Paul just did something badass

So, I have been hearing my friend Paul Lacava for the last few years talking about this Bend, Or. to Oakridge, Or. ride he’s been wanting to do. Its some big miles and some serious hills to cross over for a solo bike ride for a day. Paul is one of those guys that when he says he’s going to do something, he’s gonna fucking do it. I am very proud of him for pulling this off and I think he should be also. I asked him last week before he did it to do a write up and shoot some pics with his phone, well he did both and you get to read his version of the almighty one day solo adventure

It’s 2:30am on September 19th, 2011. A time that may normally reserved for last call at the pub, or at least a good night’s sleep. But not today. Instead it was a pre-dawn wakeup call and time to depart. Not sure if I was looking forward to this day, but I just couldn’t shake this idea for a little mountain bike ride that had been in works for over ten years time. The type of ride that only happens if you start really damn early and end late. Hopefully the time was right. If it wasn’t, I’d find out in more ways than one. Ideas like this usually come about after a bad bet or a bunch of shit talking after a proper epic. A “What if we…..?” type of moment. And it festers in the mind like a bad cold, until it just seems right to give it a go and put it to rest.

This ride would combine some of the greatest trails that Oregon has to offer a mountain biker. Starting in the riding mecca of Bend, Oregon on the eastern flank of the Cascade Mountain Range, it would traverse some of the best trails in North America all the way across to the western slopes of the Willamette National Forest foothills, ending in arguably the best little town for all things two wheels and dirt, Oakridge. Various routes exist through this section of wilderness, some longer than others, but there is a clean and natural way to connect the dots between these two places normally reserved for a ride that ends where it started. It takes a little bit of imagination to think for a second that linking this route makes any sense at all. Attempts had been made to rope unsuspecting souls into this adventure, but alas, no takers emerged.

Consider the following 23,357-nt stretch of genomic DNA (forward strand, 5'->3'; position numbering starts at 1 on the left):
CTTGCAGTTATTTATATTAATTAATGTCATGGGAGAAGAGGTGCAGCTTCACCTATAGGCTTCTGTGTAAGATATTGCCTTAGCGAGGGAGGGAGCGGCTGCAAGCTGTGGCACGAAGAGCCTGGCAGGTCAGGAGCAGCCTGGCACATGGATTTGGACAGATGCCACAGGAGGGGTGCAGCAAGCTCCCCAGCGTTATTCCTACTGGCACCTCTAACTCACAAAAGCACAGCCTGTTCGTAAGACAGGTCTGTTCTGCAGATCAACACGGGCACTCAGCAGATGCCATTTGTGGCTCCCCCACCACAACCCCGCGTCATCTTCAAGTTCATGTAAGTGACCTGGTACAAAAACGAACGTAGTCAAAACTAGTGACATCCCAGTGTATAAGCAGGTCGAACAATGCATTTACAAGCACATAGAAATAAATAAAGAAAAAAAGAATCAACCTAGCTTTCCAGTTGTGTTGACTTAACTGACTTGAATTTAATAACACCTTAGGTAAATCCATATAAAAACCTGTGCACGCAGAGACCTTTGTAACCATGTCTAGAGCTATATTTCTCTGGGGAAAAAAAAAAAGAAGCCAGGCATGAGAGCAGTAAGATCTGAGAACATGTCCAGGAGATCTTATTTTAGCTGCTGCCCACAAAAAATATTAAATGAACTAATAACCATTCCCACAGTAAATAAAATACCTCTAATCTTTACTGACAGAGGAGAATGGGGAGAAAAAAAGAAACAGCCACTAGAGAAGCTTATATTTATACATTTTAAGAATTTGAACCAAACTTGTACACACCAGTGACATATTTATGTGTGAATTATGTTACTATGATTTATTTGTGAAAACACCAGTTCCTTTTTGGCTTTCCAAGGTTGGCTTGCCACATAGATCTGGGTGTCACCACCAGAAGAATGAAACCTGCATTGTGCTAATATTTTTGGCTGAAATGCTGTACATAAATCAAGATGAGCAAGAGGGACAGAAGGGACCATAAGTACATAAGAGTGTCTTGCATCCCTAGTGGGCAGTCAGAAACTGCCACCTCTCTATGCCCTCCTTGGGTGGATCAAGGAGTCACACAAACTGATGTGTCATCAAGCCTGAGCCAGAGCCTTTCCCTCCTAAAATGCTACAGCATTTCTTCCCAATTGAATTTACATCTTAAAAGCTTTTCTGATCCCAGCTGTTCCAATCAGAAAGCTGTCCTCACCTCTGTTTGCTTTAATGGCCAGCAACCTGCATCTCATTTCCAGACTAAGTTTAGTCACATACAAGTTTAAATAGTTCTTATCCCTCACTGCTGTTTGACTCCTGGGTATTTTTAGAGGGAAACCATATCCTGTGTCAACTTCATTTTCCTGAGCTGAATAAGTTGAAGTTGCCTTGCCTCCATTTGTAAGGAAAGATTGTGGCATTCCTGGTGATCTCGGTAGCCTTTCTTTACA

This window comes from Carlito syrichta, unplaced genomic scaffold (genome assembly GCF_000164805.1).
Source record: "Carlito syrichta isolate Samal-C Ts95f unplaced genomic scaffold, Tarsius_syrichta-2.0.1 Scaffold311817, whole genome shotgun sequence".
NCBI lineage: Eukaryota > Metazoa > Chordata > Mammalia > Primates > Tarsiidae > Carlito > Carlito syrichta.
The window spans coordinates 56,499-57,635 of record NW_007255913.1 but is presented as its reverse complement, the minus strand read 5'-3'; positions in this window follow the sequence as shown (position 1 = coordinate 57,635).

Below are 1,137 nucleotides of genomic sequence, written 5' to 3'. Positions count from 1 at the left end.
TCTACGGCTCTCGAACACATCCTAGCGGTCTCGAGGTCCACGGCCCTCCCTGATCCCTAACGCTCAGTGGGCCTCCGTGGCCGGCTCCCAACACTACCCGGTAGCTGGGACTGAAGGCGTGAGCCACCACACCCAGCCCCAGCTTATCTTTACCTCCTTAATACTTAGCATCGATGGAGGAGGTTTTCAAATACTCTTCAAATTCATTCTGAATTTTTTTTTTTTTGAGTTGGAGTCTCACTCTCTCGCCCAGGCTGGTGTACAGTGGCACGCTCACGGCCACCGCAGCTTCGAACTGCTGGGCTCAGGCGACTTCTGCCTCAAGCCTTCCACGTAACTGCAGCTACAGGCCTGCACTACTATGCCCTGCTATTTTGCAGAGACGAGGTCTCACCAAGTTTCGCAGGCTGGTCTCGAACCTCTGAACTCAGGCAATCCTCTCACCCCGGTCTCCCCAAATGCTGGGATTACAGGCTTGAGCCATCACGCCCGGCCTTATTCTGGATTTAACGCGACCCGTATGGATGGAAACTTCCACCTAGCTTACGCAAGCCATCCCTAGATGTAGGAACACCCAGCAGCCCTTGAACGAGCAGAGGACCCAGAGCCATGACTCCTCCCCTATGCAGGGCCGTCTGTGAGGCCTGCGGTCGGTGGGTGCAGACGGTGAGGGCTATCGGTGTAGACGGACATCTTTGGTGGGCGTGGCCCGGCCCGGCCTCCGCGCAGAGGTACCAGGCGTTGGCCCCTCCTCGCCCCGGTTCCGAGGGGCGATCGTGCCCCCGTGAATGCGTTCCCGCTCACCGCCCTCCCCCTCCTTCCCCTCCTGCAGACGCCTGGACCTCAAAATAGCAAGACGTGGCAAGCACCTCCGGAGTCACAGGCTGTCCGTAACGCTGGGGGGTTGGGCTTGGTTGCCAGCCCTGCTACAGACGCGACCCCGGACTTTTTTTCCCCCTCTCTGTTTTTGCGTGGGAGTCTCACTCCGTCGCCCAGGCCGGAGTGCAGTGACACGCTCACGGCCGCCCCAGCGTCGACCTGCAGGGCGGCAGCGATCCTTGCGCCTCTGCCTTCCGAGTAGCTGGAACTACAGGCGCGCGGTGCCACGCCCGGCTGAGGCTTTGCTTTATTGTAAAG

Not sure just how long this day make take, I started off by myself with a bit more gear on my back than was comfortable. Contents included enough lights and batteries to last a morning and evening without daylight, all the standard emergency supplies, bivy blanket, spare clothing, a few thousand calories worth of food, most notably a few slices of pizza acquired from Bend’s local hotspot 10 Barrel Brewing the evening before.